The Cuban natives all express a sense of pride in their country, but they have mixed feelings about the United States. On the one hand, they love American culture. On the other hand, they have a real hatred for American politics and perceive the United States as a political bully to other countries. Donald Trump is mentioned often as someone who is intensely disliked by Cubans, no doubt because of his presidential administration’s embargo on Cuba. Even the little kids in the documentary don’t like Trump, who’s called “mean” and “racist” in the documentary. One of the little girls says, “Trump cares about nobody. He has no feelings.”
However, the Cubans in the documentary express a lot of admiration for American pop culture. An unidentified man says in the film: “Hollywood has won the cultural war.” An woman in her late 20s or early 30s says that her dream one day is to go to Disneyland. Why? She’s seen photos of Disneyland on Facebook and “everything looks beautiful … like in old fairytales. This is, for me, the American Dream.”
And the Cubans also express wistfulness or envy when it comes to all the new technology and freedom of speech that Americans get to have and take for granted. One woman interviewed on the street expresses some paranoia when a man who’s passing by asks her what she’s filming and what she’s discussing. She assures him that she’s saying nothing but good things about Cuba. When the man is out of hearing range, she half-jokingly says that if she’s not careful about what she says, she might get killed.
There’s also a lot of lingering and ongoing resentment that native Cubans have toward tourists. The documentary shows a Cuban man hanging out in a bar who says he grew up in a family who worked at a hotel and has this opinion of visitors who come to Cuba: “Tourists are human beings in their worst form … Tourism devours the future.” His perception of tourists is that they are usually loud, obnoxious and have a superior attitude toward Cubans.
The boundaries between the “haves” and “have nots” in Cuba are also defined by skin color, as the documentary shows that the dark-skinned people in Cuba tend to live in the worst poverty, while the wealthiest people in Cuba tend to be light-skinned Latinos or white. Meanwhile, the documentary shows that the tourists at luxury hotels in Cuba are almost always white. A taxi driver says on camera that the luxury hotels in Cuba were “created by the Mafia.”
There’s a scene in “Epicentro” when director Sauper (who does not appear on camera) breaks the wall of being an objective documentarian by staging some scenes for the movie. He brings Salas and one of her young male friends to the Parkhotel Central in Havana, so that they can swim in the pool. He also buys them dessert. The kids have never experienced this type of upscale hotel before, and it’s obvious that Sauper wanted to do something nice for them and put it in his documentary.
The young children who are interviewed (Sauper calls the children “little prophets” in the “Epicentro” production notes) have so much screen time in the documentary, that it’s obvious they were Sauper’s favorite people to film for the movie. There’s a scene in the movie where an American photographer is taking candid photos of a poor street kids (a boy who’s about 6 years old), who asks the photographer for something in return. The photographer gives him a pen, which the boy happily takes and starts playing with the pen as if it’s a toy.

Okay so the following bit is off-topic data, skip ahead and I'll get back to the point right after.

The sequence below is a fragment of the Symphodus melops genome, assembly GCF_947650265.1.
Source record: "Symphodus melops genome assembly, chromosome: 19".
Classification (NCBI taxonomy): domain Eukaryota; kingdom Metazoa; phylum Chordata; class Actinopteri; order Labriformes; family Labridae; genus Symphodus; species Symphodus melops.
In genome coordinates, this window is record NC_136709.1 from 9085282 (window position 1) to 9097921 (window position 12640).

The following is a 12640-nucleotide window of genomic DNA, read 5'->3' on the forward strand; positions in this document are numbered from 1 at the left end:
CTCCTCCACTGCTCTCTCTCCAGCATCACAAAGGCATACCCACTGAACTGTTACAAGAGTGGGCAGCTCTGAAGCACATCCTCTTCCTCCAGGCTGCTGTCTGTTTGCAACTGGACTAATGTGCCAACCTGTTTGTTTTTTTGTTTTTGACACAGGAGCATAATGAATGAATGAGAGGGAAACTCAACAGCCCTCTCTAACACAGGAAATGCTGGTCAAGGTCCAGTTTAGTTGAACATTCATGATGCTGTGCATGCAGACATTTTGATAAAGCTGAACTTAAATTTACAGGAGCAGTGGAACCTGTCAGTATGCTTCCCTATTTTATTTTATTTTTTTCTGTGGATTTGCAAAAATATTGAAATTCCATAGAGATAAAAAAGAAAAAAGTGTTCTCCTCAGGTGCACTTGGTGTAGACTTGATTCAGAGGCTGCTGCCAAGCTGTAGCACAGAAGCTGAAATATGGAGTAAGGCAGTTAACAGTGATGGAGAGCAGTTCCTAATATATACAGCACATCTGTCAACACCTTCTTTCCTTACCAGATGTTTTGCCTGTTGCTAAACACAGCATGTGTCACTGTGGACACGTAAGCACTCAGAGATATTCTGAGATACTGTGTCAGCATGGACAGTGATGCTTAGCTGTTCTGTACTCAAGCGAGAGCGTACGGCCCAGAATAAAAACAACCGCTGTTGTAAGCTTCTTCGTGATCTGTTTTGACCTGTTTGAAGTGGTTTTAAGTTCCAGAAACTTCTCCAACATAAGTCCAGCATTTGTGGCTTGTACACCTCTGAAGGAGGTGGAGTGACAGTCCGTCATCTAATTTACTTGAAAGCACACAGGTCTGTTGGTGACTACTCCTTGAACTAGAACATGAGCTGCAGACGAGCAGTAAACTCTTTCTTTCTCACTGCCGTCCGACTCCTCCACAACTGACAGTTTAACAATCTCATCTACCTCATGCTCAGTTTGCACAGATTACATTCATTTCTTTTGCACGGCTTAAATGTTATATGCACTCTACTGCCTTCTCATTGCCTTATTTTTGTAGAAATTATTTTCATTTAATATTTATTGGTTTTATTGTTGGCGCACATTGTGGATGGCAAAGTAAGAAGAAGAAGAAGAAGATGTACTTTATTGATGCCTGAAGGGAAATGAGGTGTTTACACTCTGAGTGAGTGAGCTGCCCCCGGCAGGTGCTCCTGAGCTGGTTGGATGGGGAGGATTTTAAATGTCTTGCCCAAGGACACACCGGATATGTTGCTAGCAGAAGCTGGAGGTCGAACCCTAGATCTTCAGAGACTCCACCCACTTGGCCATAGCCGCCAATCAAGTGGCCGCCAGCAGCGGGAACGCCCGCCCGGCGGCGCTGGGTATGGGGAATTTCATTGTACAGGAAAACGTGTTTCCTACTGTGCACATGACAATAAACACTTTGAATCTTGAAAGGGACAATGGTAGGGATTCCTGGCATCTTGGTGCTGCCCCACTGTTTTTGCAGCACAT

The photographer comments on the poverty-stricken people in Cuba: “The conditions they have here are pretty tragic. But I guess under certain circumstances, you have no choice. It’s kind of crazy?”
There are also some random scenes in the movie. A man who appears to be in his 60s (who’s identified in the end credits as Hans Helmut Ludwig ) is shown tango dancing with a younger woman. Ludwig shows up later as a special guest instructor in the tango class of the young children.
Cuban animation director Juan Padrón is shown talking about how he did research on Roosevelt and the more he found out, the more he knew that the Rough Riders image was fake and a lot of the history that’s taught about Roosevelt’s relationship with Cuba was a myth. It’s widely perceived by the people in the documentary that the Spanish-American War in 1898 was under the guise of the U.S. trying to help liberate Cuba from Spain when the U.S. actually wanted to conquer Cuba.
The documentary was also filmed at least partially in November 2016, because “Epicentro” includes the breaking news about the death of Fidel Castro and the country’s subsequent mourning and tributes to Castro. The people interviewed in the documentary don’t express feelings one way or the other about how their lives might change is under post-Fidel Castro leadership. However, they do think that another event in November 2016 (the U.S. presidential election) has had more of a negative effect on their everyday lives.
“Epicentro” is not the kind of people will enjoy if they’re looking for a documentary that has a tightly focused story. Numerous unidentified people are interviewed in the movie and are not revisited. And the only real consistency is that the documentary keeps coming back to showing Cuban children. It’s as if the message of the movie seems to be: “Listen to what these kids are saying because they are the future of Cuba.”
If people are curious about what a relatively small sample of Cubans are thinking and what life is like in Cuba since the Trump-administration embargo against Cuba, then “Epicentro” is worth a look. There’s a lot of raw “shaky cam” footage, but some of the outdoor cinematography is stunning. “Epicentro” isn’t so much a wide-ranging documentary as it is a compilation of random individuals in Cuba who share their thoughts for this movie. What they have to say is much more revealing about Cuba than filtered news or a political speech.
Kino Lorber released “Epicentro” in select U.S. cinemas on August 28, 2020.